City spokesman Ryan Luby said that, later this month, PRI is expected to return its completed staffing study. Peña said the city hopes the finished study will help clarify where and how records section employees work to ensure a backlog doesn’t build up in the future.
“What we’re hoping to do is see (whether there is) a best practice on how we should be allocating staff and prioritizing the numerous things besides transcription that are actually going on down there,” she said.
Amsler said the department is also looking into further automating transcription. Regardless of the critical light shone on the records section, he insisted that those staffers responsible for transcribing reports were not to blame for the backlog.
“Our records staff are some of our greatest employees,” Amsler said. “This is not their fault. They’ve been working hard, they’ve been understaffed, and they have really been trying to work on this issue.”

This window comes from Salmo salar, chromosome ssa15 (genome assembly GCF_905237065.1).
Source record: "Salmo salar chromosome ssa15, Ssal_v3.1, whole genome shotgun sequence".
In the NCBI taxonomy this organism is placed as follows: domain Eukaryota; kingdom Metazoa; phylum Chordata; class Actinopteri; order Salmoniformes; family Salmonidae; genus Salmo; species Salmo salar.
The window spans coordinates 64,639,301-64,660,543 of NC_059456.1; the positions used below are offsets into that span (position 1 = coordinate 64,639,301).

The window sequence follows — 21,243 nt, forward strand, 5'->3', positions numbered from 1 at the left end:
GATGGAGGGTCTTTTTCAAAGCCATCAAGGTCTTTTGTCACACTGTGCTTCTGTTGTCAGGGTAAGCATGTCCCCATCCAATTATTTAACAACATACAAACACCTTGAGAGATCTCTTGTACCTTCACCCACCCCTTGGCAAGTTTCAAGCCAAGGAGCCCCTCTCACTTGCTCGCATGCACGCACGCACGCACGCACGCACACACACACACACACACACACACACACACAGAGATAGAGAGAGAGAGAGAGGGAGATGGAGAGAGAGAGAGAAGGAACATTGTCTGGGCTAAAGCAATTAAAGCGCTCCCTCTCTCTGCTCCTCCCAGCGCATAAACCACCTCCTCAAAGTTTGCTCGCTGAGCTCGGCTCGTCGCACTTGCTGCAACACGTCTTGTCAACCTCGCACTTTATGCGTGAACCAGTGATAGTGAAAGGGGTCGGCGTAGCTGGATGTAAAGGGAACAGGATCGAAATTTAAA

Ousted as chief, supporters and former foes rally to Wilson’s defense
STORY BY CARINA JULIG AND KARA MASON, Sentinel Staff Writers
Surrounded by supporters on the steps of the headquarters of her now-former employer, Aurora Police Chief Vanessa Wilson said Monday she intends to continue to fight to ensure police reform continues, that policing is improved and those officers who abuse the system or citizens are held accountable.
“Leadership is not a popularity contest,” she said, attributing her ouster to political pressure stemming from police who do not want to see changes. “There should not be partisan politics in public safety.”